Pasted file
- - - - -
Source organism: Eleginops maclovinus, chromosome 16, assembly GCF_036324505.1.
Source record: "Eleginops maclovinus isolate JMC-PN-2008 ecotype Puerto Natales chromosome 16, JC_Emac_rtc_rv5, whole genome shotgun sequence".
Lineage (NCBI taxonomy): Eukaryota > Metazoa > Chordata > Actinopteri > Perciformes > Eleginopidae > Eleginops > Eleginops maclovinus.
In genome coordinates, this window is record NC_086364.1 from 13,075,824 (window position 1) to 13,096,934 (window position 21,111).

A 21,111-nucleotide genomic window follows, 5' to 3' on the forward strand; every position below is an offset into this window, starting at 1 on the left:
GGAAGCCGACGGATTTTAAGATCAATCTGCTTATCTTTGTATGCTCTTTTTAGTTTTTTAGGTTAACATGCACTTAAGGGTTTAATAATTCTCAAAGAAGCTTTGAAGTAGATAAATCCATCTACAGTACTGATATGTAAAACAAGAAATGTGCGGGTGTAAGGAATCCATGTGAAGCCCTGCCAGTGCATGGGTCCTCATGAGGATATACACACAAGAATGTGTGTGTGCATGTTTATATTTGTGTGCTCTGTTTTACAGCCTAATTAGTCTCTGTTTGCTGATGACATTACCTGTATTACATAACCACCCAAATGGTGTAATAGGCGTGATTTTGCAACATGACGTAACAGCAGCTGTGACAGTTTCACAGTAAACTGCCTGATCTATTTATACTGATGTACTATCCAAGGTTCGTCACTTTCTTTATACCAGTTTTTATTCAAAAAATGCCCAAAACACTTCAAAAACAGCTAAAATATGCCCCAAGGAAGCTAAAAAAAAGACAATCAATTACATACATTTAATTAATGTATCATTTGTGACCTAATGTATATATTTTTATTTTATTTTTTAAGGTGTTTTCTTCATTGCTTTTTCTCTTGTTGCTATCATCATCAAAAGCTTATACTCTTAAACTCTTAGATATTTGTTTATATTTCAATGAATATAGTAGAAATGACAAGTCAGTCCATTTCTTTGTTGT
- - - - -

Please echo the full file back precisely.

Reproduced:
Source organism: Eleginops maclovinus, chromosome 16, assembly GCF_036324505.1.
Source record: "Eleginops maclovinus isolate JMC-PN-2008 ecotype Puerto Natales chromosome 16, JC_Emac_rtc_rv5, whole genome shotgun sequence".
Lineage (NCBI taxonomy): Eukaryota > Metazoa > Chordata > Actinopteri > Perciformes > Eleginopidae > Eleginops > Eleginops maclovinus.
In genome coordinates, this window is record NC_086364.1 from 13,075,824 (window position 1) to 13,096,934 (window position 21,111).

A 21,111-nucleotide genomic window follows, 5' to 3' on the forward strand; every position below is an offset into this window, starting at 1 on the left:
GGAAGCCGACGGATTTTAAGATCAATCTGCTTATCTTTGTATGCTCTTTTTAGTTTTTTAGGTTAACATGCACTTAAGGGTTTAATAATTCTCAAAGAAGCTTTGAAGTAGATAAATCCATCTACAGTACTGATATGTAAAACAAGAAATGTGCGGGTGTAAGGAATCCATGTGAAGCCCTGCCAGTGCATGGGTCCTCATGAGGATATACACACAAGAATGTGTGTGTGCATGTTTATATTTGTGTGCTCTGTTTTACAGCCTAATTAGTCTCTGTTTGCTGATGACATTACCTGTATTACATAACCACCCAAATGGTGTAATAGGCGTGATTTTGCAACATGACGTAACAGCAGCTGTGACAGTTTCACAGTAAACTGCCTGATCTATTTATACTGATGTACTATCCAAGGTTCGTCACTTTCTTTATACCAGTTTTTATTCAAAAAATGCCCAAAACACTTCAAAAACAGCTAAAATATGCCCCAAGGAAGCTAAAAAAAAGACAATCAATTACATACATTTAATTAATGTATCATTTGTGACCTAATGTATATATTTTTATTTTATTTTTTAAGGTGTTTTCTTCATTGCTTTTTCTCTTGTTGCTATCATCATCAAAAGCTTATACTCTTAAACTCTTAGATATTTGTTTATATTTCAATGAATATAGTAGAAATGACAAGTCAGTCCATTTCTTTGTTGT